Energy management is the new time management, empowering you to take breaks and choose when you work on certain tasks according to your natural ebb and flow. But sometimes your schedule is pretty much chosen for you by invitations to meetings.
How do you manage your energy and productivity at work when you can’t choose your work flow and meetings last all day?
Workdays Should Have a Pulse and Pause
To be truly worthwhile and productive, meetings demand some things from you. They require you to be creative, responsive, engaged, thoughtful, positive, energetic and open-minded. Essentially, they require your energy.
That’s why ongoing breaks are so important to your workday. As your energy and focus peaks and dips, as little as 10 or 15 minutes of non-work time helps restore the energy you spend on collaborating and getting work done.
Ideally, we should have what 99U calls a “pulse and pause” workday:
“Human beings are designed to pulse rhythmically between spending and renewing energy. That’s how we operate at our best.”
Long meetings and nonstop collaboration aren’t ideal, but sometimes that is a reality for many workers. Even when you’re bored, burnt out, tired or stressed, sometimes you still have to meet.
So how do you stay productive during days of meeting marathons when you can’t get a real break?
5 Personal Energy Management Tips for Meetings
When you can’t stop, the best way to manage your energy is to accept where you’re at and contribute what you can. Instead of trying to plow through your dips, understand how to leverage your attitude and energy levels:
- When you’re tired or bored, put on your brainstorming cap. Studies indicate that when you’re tired, it’s a great time to be creative because you’re not filtering everything as much as when you’re alert. Similarly, boredom acts as an indicator that what you’re currently doing is not satisfactory and allows your mind to wander toward new ideas.
- When you’re agitated, angry or frustrated, step back from decision-making and become an active listener. These states impair our judgement, and it’s perfectly OK for you to tell others that you’ll think something over and get back to them later.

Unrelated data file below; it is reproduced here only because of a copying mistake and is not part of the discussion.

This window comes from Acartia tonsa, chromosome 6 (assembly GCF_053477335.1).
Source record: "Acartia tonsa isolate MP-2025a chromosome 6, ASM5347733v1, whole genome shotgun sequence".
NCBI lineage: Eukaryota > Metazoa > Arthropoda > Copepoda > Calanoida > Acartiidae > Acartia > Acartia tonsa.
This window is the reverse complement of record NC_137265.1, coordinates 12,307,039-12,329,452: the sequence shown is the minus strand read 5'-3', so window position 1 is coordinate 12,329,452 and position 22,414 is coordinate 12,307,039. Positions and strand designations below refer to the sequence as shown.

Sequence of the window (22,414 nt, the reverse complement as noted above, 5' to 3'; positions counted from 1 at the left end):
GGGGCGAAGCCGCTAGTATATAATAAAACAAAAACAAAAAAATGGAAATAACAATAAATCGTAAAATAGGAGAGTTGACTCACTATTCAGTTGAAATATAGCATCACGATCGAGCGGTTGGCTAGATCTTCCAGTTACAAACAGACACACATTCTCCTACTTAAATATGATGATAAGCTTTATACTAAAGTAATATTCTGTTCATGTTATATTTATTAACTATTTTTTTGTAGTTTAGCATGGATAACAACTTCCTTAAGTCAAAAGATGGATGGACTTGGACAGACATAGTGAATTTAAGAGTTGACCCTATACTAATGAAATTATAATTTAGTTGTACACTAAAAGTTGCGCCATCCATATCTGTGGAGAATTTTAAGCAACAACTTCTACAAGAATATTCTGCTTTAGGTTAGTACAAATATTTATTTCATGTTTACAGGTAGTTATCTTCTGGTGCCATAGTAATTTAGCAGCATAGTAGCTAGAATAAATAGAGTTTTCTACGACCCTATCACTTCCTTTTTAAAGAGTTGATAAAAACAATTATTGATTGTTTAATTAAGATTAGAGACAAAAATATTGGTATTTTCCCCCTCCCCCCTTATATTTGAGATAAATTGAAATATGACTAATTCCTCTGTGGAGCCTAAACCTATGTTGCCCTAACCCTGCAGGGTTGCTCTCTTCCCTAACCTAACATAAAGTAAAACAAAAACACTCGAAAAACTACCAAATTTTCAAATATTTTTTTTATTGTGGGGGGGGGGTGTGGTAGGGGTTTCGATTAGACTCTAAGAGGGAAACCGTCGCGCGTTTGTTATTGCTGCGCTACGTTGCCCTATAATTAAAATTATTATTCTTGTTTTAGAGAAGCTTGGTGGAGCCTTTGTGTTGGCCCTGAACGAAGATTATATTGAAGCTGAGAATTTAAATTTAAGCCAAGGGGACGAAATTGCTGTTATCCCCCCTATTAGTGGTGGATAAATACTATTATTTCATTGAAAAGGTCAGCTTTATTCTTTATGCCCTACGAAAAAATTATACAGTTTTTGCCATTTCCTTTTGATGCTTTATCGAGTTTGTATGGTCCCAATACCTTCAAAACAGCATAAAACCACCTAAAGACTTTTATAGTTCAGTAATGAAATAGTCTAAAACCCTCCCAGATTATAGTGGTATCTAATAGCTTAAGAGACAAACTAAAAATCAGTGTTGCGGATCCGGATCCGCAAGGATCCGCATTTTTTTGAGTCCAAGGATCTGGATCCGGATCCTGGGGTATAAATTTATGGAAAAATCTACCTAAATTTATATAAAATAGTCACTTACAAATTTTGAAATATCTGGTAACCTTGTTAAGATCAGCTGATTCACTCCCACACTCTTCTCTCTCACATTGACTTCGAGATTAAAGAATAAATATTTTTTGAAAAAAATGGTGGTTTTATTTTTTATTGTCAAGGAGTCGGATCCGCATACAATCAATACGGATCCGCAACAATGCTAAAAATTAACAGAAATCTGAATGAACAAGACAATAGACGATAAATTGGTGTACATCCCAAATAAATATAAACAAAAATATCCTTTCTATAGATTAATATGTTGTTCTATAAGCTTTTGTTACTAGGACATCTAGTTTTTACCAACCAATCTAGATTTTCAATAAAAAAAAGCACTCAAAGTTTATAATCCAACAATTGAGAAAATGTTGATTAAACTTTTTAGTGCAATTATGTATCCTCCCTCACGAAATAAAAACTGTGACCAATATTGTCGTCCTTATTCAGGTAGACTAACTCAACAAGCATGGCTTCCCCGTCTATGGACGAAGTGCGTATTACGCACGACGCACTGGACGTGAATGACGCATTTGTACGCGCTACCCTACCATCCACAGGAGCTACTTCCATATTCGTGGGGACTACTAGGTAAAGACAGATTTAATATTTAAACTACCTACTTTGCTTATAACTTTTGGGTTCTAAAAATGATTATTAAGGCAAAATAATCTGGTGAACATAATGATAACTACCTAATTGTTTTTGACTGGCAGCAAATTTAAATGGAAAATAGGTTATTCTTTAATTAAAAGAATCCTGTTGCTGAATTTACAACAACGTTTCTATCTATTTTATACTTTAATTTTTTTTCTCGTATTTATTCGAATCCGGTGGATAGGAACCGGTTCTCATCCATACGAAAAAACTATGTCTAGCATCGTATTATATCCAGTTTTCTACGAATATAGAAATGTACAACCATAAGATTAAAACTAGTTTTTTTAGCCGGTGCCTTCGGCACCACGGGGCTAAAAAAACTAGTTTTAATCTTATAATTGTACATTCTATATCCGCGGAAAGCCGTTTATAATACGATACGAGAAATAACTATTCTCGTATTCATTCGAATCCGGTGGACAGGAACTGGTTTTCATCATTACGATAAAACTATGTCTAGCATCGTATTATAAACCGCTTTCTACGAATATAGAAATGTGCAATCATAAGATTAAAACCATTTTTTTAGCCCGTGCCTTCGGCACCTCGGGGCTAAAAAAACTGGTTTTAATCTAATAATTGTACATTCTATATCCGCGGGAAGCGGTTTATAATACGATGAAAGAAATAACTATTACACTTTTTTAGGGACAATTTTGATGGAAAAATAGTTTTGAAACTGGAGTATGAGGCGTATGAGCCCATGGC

- When you’re distracted, doodle. Distraction may just be a signal that your brain needs more stimulation, and instead of turning your attention toward your inbox or other projects, you can stay present and satisfy that need by doodling in a notepad. In fact, studies show that this strategy improves focus and memory.
- When you’ve got a creative block, play the questioner instead of the ideator. You can’t just will a brilliant idea into fruition, so instead, help others develop their ideas by asking questions. Sometimes we don’t need everyone to be the genius inventor but the rule breaker that asks “Why?” and “Why not?”
- When you’re feeling negative, harness that energy for constructive criticism. To make sure you’re not insulting or complaining, focus on the facts and be specific about what you’re criticizing—and try to reserve your criticism for one or two comments at the end.
By using your not-so-great states to your advantage, you’ll avoid being the negative nancy, the non-contributor or the absent attendee in meetings.
If you really want to save yourself just a little more “me time” in between meetings, though, consider using a smart calendar app with free/busy polling. The free/busy polling feature transforms the process of scheduling meetings so you can choose the time that’s best for you (and stick to your natural rhythm at work).
Featured Image Source: Gratisography